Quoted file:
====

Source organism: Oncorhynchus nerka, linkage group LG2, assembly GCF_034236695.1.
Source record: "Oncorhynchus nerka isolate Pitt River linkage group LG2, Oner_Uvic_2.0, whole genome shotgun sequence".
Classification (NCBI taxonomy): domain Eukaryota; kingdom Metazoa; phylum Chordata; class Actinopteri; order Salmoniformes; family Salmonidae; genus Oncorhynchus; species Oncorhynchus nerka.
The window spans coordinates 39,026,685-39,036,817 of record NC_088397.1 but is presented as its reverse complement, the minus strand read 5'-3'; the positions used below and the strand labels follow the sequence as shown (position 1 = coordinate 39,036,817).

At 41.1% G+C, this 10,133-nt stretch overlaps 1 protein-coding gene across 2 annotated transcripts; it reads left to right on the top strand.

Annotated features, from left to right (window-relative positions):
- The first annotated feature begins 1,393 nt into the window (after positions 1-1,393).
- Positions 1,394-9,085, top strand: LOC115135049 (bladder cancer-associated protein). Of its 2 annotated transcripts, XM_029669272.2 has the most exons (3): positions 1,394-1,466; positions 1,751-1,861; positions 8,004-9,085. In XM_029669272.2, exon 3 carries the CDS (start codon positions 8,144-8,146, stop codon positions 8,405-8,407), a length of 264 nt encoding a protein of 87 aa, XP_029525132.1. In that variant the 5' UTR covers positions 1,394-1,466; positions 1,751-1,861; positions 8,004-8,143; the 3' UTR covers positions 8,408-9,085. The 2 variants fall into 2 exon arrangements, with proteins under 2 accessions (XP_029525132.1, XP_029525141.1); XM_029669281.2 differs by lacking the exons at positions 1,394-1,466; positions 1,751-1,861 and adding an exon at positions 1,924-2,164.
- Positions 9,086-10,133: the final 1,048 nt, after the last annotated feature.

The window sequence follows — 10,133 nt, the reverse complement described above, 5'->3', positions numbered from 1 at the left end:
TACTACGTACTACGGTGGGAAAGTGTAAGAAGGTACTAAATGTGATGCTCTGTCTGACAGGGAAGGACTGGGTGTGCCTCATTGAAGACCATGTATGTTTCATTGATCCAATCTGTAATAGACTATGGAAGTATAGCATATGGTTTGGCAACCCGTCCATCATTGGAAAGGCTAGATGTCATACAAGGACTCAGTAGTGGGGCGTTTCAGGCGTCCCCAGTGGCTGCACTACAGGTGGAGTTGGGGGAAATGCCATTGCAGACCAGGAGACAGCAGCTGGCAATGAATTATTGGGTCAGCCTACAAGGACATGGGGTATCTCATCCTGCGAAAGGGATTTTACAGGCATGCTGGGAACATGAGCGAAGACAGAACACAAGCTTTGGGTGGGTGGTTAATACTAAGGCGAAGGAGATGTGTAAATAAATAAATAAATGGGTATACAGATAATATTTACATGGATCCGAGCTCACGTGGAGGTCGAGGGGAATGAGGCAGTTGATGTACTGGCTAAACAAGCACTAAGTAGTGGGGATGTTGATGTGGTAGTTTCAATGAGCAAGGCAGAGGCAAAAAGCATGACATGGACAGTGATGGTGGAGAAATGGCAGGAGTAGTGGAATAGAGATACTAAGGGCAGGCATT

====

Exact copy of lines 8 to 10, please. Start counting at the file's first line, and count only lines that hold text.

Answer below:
- Positions 1,394-9,085, top strand: LOC115135049 (bladder cancer-associated protein). Of its 2 annotated transcripts, XM_029669272.2 has the most exons (3): positions 1,394-1,466; positions 1,751-1,861; positions 8,004-9,085. In XM_029669272.2, exon 3 carries the CDS (start codon positions 8,144-8,146, stop codon positions 8,405-8,407), a length of 264 nt encoding a protein of 87 aa, XP_029525132.1. In that variant the 5' UTR covers positions 1,394-1,466; positions 1,751-1,861; positions 8,004-8,143; the 3' UTR covers positions 8,408-9,085. The 2 variants fall into 2 exon arrangements, with proteins under 2 accessions (XP_029525132.1, XP_029525141.1); XM_029669281.2 differs by lacking the exons at positions 1,394-1,466; positions 1,751-1,861 and adding an exon at positions 1,924-2,164.
- Positions 9,086-10,133: the final 1,048 nt, after the last annotated feature.

The window sequence follows — 10,133 nt, the reverse complement described above, 5'->3', positions numbered from 1 at the left end: